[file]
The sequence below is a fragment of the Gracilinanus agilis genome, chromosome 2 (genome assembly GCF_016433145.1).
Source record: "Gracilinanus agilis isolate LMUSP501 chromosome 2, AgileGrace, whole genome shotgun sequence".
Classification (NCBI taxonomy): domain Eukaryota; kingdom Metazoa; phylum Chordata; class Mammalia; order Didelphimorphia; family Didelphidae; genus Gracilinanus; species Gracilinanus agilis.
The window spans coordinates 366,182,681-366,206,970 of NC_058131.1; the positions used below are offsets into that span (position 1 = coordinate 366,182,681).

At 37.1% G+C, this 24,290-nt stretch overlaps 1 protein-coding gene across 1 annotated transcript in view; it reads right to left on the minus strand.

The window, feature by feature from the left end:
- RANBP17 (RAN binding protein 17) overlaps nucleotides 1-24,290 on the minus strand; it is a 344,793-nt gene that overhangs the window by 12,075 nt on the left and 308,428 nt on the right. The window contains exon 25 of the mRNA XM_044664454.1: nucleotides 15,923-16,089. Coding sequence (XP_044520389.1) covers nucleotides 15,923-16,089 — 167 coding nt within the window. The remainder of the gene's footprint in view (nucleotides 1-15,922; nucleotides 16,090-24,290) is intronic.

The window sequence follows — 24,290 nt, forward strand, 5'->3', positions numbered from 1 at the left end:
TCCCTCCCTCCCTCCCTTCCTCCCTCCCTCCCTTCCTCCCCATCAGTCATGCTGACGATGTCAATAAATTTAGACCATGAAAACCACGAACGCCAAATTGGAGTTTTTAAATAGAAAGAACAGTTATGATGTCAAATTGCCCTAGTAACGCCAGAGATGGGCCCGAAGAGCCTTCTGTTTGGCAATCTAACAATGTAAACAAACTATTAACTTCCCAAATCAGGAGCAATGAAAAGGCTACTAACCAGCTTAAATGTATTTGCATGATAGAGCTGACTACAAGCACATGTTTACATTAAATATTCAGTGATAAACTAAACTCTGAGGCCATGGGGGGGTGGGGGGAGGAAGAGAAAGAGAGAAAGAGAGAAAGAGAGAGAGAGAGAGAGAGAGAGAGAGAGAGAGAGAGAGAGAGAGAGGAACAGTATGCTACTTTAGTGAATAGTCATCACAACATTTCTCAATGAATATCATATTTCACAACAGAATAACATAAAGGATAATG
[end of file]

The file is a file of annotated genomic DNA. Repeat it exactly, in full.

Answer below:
The sequence below is a fragment of the Gracilinanus agilis genome, chromosome 2 (genome assembly GCF_016433145.1).
Source record: "Gracilinanus agilis isolate LMUSP501 chromosome 2, AgileGrace, whole genome shotgun sequence".
Classification (NCBI taxonomy): domain Eukaryota; kingdom Metazoa; phylum Chordata; class Mammalia; order Didelphimorphia; family Didelphidae; genus Gracilinanus; species Gracilinanus agilis.
The window spans coordinates 366,182,681-366,206,970 of NC_058131.1; the positions used below are offsets into that span (position 1 = coordinate 366,182,681).

At 37.1% G+C, this 24,290-nt stretch overlaps 1 protein-coding gene across 1 annotated transcript in view; it reads right to left on the minus strand.

The window, feature by feature from the left end:
- RANBP17 (RAN binding protein 17) overlaps nucleotides 1-24,290 on the minus strand; it is a 344,793-nt gene that overhangs the window by 12,075 nt on the left and 308,428 nt on the right. The window contains exon 25 of the mRNA XM_044664454.1: nucleotides 15,923-16,089. Coding sequence (XP_044520389.1) covers nucleotides 15,923-16,089 — 167 coding nt within the window. The remainder of the gene's footprint in view (nucleotides 1-15,922; nucleotides 16,090-24,290) is intronic.

The window sequence follows — 24,290 nt, forward strand, 5'->3', positions numbered from 1 at the left end:
TCCCTCCCTCCCTCCCTTCCTCCCTCCCTCCCTTCCTCCCCATCAGTCATGCTGACGATGTCAATAAATTTAGACCATGAAAACCACGAACGCCAAATTGGAGTTTTTAAATAGAAAGAACAGTTATGATGTCAAATTGCCCTAGTAACGCCAGAGATGGGCCCGAAGAGCCTTCTGTTTGGCAATCTAACAATGTAAACAAACTATTAACTTCCCAAATCAGGAGCAATGAAAAGGCTACTAACCAGCTTAAATGTATTTGCATGATAGAGCTGACTACAAGCACATGTTTACATTAAATATTCAGTGATAAACTAAACTCTGAGGCCATGGGGGGGTGGGGGGAGGAAGAGAAAGAGAGAAAGAGAGAAAGAGAGAGAGAGAGAGAGAGAGAGAGAGAGAGAGAGAGAGAGAGAGAGGAACAGTATGCTACTTTAGTGAATAGTCATCACAACATTTCTCAATGAATATCATATTTCACAACAGAATAACATAAAGGATAATG